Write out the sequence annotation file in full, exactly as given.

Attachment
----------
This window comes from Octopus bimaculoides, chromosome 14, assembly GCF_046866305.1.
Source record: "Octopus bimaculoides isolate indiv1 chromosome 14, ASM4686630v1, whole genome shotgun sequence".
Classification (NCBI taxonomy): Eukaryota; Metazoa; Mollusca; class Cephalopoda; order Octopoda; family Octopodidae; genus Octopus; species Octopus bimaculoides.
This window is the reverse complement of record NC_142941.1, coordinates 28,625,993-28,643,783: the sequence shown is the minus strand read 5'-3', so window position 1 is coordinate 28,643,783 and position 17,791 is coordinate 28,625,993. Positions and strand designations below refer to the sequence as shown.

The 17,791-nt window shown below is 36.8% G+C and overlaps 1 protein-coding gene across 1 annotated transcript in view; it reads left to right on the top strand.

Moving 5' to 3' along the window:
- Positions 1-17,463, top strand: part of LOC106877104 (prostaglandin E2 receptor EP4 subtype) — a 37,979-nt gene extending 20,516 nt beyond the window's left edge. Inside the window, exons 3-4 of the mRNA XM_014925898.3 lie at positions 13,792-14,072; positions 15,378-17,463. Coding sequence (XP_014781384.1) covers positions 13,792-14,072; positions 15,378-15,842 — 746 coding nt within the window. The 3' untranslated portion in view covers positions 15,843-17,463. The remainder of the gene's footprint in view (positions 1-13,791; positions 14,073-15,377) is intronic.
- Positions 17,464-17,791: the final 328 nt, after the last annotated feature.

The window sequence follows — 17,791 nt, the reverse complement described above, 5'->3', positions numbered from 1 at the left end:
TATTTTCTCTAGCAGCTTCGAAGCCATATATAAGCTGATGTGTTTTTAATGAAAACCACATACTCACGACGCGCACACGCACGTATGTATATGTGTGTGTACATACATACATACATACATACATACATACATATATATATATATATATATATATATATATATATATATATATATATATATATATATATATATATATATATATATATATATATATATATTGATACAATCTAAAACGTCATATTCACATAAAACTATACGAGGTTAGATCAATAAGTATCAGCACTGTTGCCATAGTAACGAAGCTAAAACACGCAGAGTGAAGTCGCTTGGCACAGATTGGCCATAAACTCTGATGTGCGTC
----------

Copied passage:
This window comes from Octopus bimaculoides, chromosome 14, assembly GCF_046866305.1.
Source record: "Octopus bimaculoides isolate indiv1 chromosome 14, ASM4686630v1, whole genome shotgun sequence".
Classification (NCBI taxonomy): Eukaryota; Metazoa; Mollusca; class Cephalopoda; order Octopoda; family Octopodidae; genus Octopus; species Octopus bimaculoides.
This window is the reverse complement of record NC_142941.1, coordinates 28,625,993-28,643,783: the sequence shown is the minus strand read 5'-3', so window position 1 is coordinate 28,643,783 and position 17,791 is coordinate 28,625,993. Positions and strand designations below refer to the sequence as shown.

The 17,791-nt window shown below is 36.8% G+C and overlaps 1 protein-coding gene across 1 annotated transcript in view; it reads left to right on the top strand.

Moving 5' to 3' along the window:
- Positions 1-17,463, top strand: part of LOC106877104 (prostaglandin E2 receptor EP4 subtype) — a 37,979-nt gene extending 20,516 nt beyond the window's left edge. Inside the window, exons 3-4 of the mRNA XM_014925898.3 lie at positions 13,792-14,072; positions 15,378-17,463. Coding sequence (XP_014781384.1) covers positions 13,792-14,072; positions 15,378-15,842 — 746 coding nt within the window. The 3' untranslated portion in view covers positions 15,843-17,463. The remainder of the gene's footprint in view (positions 1-13,791; positions 14,073-15,377) is intronic.
- Positions 17,464-17,791: the final 328 nt, after the last annotated feature.

The window sequence follows — 17,791 nt, the reverse complement described above, 5'->3', positions numbered from 1 at the left end:
TATTTTCTCTAGCAGCTTCGAAGCCATATATAAGCTGATGTGTTTTTAATGAAAACCACATACTCACGACGCGCACACGCACGTATGTATATGTGTGTGTACATACATACATACATACATACATACATACATATATATATATATATATATATATATATATATATATATATATATATATATATATATATATATATATATATATATATATATATATATATTGATACAATCTAAAACGTCATATTCACATAAAACTATACGAGGTTAGATCAATAAGTATCAGCACTGTTGCCATAGTAACGAAGCTAAAACACGCAGAGTGAAGTCGCTTGGCACAGATTGGCCATAAACTCTGATGTGCGTC